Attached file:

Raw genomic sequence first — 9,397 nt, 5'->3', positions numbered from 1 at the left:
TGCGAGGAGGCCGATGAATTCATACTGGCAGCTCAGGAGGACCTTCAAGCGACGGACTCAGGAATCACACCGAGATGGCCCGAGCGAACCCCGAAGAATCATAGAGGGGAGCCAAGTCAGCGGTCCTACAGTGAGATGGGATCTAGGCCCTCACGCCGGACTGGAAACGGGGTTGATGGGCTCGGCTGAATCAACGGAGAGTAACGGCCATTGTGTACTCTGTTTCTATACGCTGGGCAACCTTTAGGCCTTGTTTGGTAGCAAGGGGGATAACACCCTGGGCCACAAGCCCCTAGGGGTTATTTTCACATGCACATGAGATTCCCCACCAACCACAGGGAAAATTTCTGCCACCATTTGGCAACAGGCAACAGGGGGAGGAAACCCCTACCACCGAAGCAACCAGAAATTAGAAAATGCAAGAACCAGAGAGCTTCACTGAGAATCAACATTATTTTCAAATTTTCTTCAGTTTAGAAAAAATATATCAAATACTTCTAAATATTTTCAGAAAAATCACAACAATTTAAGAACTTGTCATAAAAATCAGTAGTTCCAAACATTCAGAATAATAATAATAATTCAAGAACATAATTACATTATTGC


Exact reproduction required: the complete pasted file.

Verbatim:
Raw genomic sequence first — 9,397 nt, 5'->3', positions numbered from 1 at the left:
TGCGAGGAGGCCGATGAATTCATACTGGCAGCTCAGGAGGACCTTCAAGCGACGGACTCAGGAATCACACCGAGATGGCCCGAGCGAACCCCGAAGAATCATAGAGGGGAGCCAAGTCAGCGGTCCTACAGTGAGATGGGATCTAGGCCCTCACGCCGGACTGGAAACGGGGTTGATGGGCTCGGCTGAATCAACGGAGAGTAACGGCCATTGTGTACTCTGTTTCTATACGCTGGGCAACCTTTAGGCCTTGTTTGGTAGCAAGGGGGATAACACCCTGGGCCACAAGCCCCTAGGGGTTATTTTCACATGCACATGAGATTCCCCACCAACCACAGGGAAAATTTCTGCCACCATTTGGCAACAGGCAACAGGGGGAGGAAACCCCTACCACCGAAGCAACCAGAAATTAGAAAATGCAAGAACCAGAGAGCTTCACTGAGAATCAACATTATTTTCAAATTTTCTTCAGTTTAGAAAAAATATATCAAATACTTCTAAATATTTTCAGAAAAATCACAACAATTTAAGAACTTGTCATAAAAATCAGTAGTTCCAAACATTCAGAATAATAATAATAATTCAAGAACATAATTACATTATTGC